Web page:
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England, May 2017 Recap

Earlier this month I had the pleasure of leading a detecting tour in Essex County, England, and I must say, it was simply amazing. When you combine a talented team of detectorists with site knowledge and patience, the results can be spectacular. It had been over a year since I’d been to our sites (I’ve been busy with another project), and a late-season trip was a risk because many fields were high in crop and inaccessible. Nevertheless, the guys I led trusted my advice and really racked up on some great finds by sticking to the good sites and detecting like ninjas sneaking up on their targets.

Early on we started hitting “hams,” hammered silver coins (Texas Josh found the first one!) dating back to the medieval period and quality artifacts. A fibular brooch, shield pendant, an IHS clothing fastener, and buckles, mounts, and the like kept us busy on the first few days. I had a bit of a scare thinking I had a gold coin but discovered it was a rose gold locket back. The next day, Ontario Mike dug up our first pieces of ancient silver, a Celtic silver coin with a fragment missing, and a Roman silver coin in similar condition, both on the same day. The next day, Texas Scott J. blew our minds by finding a Celtic gold coin. It is a rare trophy type from 40 BC. Meanwhile, Oregon Jerry found another partial Roman silver coin.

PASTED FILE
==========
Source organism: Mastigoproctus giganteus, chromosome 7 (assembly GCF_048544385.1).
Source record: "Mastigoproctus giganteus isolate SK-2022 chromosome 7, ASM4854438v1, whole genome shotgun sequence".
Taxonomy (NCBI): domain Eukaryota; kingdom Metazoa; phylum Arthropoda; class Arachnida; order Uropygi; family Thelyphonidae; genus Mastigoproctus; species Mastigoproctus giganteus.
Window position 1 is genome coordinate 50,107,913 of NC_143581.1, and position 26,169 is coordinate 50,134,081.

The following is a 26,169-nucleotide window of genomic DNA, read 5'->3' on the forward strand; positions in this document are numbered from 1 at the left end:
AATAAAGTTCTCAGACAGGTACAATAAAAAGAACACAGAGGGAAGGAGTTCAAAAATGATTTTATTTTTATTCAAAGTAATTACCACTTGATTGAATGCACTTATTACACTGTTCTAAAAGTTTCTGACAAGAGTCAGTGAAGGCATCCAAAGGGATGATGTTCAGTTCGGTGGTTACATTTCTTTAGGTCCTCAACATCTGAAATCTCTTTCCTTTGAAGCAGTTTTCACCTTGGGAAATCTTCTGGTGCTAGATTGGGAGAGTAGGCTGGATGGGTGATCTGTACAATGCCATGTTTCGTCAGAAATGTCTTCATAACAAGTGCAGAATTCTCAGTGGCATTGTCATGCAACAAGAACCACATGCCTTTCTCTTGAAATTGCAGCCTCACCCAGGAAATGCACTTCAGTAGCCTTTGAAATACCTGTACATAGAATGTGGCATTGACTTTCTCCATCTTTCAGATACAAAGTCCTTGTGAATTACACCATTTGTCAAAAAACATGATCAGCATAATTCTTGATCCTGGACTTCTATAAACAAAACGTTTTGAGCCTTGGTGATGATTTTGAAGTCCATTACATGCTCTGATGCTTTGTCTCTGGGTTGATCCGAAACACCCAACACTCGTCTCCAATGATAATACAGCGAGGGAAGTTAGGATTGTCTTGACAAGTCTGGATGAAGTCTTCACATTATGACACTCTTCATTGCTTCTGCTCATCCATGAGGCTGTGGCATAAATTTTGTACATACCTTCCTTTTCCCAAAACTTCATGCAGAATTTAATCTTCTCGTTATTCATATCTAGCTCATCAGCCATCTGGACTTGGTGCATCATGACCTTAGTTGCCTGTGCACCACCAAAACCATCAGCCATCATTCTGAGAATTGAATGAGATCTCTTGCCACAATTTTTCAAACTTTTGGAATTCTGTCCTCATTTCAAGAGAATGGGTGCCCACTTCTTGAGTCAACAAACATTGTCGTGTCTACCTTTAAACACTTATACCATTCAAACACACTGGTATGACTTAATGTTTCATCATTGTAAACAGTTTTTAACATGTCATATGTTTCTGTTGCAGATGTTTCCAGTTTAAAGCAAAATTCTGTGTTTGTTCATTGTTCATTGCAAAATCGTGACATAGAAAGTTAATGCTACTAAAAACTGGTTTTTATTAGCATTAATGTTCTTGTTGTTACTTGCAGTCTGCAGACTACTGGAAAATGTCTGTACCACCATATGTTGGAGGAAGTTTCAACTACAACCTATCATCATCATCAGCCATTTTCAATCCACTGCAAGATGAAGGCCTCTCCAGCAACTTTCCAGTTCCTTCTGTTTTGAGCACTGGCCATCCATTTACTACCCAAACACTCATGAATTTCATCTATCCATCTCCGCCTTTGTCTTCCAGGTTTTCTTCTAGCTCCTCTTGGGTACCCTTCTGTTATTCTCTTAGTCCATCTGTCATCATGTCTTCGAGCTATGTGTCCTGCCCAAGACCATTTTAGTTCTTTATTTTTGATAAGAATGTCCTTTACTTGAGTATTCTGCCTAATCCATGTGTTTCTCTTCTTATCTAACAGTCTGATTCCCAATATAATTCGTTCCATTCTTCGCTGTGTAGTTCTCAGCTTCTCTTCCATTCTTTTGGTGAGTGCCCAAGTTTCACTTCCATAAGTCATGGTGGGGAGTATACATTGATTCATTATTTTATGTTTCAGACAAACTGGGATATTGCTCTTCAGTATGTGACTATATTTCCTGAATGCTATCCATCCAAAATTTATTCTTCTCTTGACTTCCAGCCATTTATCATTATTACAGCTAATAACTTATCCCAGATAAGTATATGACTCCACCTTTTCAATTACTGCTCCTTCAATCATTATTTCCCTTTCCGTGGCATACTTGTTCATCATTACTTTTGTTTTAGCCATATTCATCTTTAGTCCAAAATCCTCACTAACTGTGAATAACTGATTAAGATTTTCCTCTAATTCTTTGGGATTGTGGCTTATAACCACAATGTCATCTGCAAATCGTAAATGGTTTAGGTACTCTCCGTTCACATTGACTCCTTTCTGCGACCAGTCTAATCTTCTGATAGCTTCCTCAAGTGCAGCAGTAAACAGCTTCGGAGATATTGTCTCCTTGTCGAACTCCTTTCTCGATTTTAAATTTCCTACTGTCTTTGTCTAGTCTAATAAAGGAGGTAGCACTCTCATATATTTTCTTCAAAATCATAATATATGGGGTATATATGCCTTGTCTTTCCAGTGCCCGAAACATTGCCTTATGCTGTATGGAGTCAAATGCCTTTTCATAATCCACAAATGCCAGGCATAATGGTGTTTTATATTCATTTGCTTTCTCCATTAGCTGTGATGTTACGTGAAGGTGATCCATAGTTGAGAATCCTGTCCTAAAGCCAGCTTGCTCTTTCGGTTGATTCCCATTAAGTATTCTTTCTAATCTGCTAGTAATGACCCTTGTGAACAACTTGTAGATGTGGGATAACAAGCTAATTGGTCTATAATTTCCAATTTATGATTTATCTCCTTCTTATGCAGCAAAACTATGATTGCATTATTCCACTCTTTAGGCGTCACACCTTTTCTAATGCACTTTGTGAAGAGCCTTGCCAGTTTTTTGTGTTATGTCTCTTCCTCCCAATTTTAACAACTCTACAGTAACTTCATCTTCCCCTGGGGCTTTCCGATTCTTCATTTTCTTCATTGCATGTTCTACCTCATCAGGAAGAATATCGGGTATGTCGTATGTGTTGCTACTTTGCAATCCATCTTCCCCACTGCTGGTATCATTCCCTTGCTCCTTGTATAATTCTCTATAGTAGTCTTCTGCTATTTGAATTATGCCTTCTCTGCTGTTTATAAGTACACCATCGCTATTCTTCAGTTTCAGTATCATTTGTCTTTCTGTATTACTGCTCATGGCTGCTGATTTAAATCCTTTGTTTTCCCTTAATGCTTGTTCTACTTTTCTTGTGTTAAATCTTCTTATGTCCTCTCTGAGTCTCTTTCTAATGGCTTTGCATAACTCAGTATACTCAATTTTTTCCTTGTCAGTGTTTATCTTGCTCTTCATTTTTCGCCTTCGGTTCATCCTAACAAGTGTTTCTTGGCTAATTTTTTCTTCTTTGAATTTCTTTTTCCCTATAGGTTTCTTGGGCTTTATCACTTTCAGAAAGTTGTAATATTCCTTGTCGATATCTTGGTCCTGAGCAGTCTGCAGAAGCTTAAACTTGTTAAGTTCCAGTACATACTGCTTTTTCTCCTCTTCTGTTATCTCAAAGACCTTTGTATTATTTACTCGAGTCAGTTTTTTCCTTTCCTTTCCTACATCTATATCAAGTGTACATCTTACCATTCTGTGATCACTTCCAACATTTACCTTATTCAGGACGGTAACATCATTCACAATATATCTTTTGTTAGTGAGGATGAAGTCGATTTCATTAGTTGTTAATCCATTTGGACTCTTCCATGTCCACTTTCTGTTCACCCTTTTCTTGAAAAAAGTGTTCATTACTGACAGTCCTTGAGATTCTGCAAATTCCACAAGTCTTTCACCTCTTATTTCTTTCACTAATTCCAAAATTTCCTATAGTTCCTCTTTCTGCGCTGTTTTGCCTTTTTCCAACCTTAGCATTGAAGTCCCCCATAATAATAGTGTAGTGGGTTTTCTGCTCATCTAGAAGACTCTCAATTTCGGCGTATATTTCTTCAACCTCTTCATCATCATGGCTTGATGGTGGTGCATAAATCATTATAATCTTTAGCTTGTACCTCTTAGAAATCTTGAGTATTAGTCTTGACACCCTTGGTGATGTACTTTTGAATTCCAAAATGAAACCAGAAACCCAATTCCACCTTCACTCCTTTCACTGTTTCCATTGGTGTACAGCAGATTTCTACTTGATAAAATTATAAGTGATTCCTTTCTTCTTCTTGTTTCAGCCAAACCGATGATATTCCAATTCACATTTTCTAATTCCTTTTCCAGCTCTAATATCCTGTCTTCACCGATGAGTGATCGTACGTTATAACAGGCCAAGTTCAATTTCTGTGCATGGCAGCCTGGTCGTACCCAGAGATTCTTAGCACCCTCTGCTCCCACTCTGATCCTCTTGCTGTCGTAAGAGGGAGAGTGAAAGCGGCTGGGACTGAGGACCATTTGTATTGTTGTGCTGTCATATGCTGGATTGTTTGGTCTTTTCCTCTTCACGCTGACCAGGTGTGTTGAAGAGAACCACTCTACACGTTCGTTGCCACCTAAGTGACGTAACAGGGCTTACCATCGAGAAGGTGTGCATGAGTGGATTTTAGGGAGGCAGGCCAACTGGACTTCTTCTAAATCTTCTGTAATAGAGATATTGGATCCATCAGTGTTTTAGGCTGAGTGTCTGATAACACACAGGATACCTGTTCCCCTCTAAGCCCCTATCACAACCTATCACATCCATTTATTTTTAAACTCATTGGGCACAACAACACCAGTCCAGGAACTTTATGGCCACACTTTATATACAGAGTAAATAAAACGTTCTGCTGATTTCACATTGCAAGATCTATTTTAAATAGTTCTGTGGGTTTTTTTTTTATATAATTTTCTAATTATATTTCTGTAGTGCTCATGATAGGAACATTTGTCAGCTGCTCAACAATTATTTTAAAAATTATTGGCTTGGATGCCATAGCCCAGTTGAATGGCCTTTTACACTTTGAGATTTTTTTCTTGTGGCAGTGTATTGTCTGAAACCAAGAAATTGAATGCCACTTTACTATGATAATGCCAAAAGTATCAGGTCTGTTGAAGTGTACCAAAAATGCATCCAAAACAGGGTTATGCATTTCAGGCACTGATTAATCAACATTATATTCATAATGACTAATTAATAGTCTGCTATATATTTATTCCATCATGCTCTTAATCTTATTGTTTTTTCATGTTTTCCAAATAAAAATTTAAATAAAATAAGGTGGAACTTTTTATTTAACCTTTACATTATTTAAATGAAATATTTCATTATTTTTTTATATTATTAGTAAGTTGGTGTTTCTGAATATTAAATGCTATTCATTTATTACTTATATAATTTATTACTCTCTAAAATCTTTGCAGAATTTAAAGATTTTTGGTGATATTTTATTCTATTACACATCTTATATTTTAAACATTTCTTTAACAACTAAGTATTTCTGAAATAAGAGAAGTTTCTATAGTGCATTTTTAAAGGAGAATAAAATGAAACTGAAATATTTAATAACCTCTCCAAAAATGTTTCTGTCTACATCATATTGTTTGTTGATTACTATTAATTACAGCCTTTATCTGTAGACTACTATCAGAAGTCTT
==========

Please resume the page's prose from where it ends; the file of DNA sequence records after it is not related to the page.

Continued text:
We had our brains sucked out chasing that Celtic gold for another day but continued to find hams (Texas Scott W. had a knack for digging in trashy areas with buttons and greenies and squeezing out some amazing hams), Roman bronze coins, unusual bits like coin weights, and even a Saxon stirrup mount. Texas Ali found most of a gold signet ring with engraved initials. Ontario Mike turned the heat back up when he found a Celtic Gold Morini Boat Tree Quarter Stater (70 BC). It is super crisp and is a very fine example of this particular coin. His face when he found it was like a kid at Christmas. He said it took him almost an hour to calm down.

The hunt continued with more quality hams and wrapped with me uncovering a nice-sized fragment of a Saxon silver penny. That marks my oldest silver coin to date. I’d been keeping in touch with Sal the entire time and sent him a photo. He was cheering us on and helping identify finds the entire time.

So there you have it, folks: four gold items (two ancient), one Celtic silver, two Roman silvers, one Saxon silver, amazing artifacts, and 38 hammered silver coins for a group of seven detectorists in 10 days. Am I bragging? Of course. I had a blast with some committed hunters who stayed optimistic until the end. I can’t wait to do it again.

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